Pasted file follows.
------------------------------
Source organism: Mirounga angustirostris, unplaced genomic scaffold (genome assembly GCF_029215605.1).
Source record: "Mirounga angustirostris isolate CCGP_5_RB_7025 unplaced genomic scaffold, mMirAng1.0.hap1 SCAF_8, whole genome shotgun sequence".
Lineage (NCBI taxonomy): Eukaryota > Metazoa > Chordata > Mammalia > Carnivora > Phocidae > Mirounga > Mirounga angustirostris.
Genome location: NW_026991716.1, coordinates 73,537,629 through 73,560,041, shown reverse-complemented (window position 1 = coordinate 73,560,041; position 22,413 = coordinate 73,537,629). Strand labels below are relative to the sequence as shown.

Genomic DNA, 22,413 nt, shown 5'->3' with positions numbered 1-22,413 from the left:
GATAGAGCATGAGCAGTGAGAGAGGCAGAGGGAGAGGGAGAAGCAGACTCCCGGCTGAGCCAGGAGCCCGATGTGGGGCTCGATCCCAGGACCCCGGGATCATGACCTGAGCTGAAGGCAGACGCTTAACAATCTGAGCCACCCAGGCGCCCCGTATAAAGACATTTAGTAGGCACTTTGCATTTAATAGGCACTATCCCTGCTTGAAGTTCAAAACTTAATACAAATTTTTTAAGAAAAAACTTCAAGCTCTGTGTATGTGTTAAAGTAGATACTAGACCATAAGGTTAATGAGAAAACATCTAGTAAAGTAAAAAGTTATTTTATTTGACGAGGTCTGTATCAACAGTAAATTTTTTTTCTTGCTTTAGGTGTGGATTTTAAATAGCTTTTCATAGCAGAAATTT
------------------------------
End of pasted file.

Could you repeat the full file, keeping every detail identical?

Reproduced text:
Source organism: Mirounga angustirostris, unplaced genomic scaffold (genome assembly GCF_029215605.1).
Source record: "Mirounga angustirostris isolate CCGP_5_RB_7025 unplaced genomic scaffold, mMirAng1.0.hap1 SCAF_8, whole genome shotgun sequence".
Lineage (NCBI taxonomy): Eukaryota > Metazoa > Chordata > Mammalia > Carnivora > Phocidae > Mirounga > Mirounga angustirostris.
Genome location: NW_026991716.1, coordinates 73,537,629 through 73,560,041, shown reverse-complemented (window position 1 = coordinate 73,560,041; position 22,413 = coordinate 73,537,629). Strand labels below are relative to the sequence as shown.

Genomic DNA, 22,413 nt, shown 5'->3' with positions numbered 1-22,413 from the left:
GATAGAGCATGAGCAGTGAGAGAGGCAGAGGGAGAGGGAGAAGCAGACTCCCGGCTGAGCCAGGAGCCCGATGTGGGGCTCGATCCCAGGACCCCGGGATCATGACCTGAGCTGAAGGCAGACGCTTAACAATCTGAGCCACCCAGGCGCCCCGTATAAAGACATTTAGTAGGCACTTTGCATTTAATAGGCACTATCCCTGCTTGAAGTTCAAAACTTAATACAAATTTTTTAAGAAAAAACTTCAAGCTCTGTGTATGTGTTAAAGTAGATACTAGACCATAAGGTTAATGAGAAAACATCTAGTAAAGTAAAAAGTTATTTTATTTGACGAGGTCTGTATCAACAGTAAATTTTTTTTCTTGCTTTAGGTGTGGATTTTAAATAGCTTTTCATAGCAGAAATTT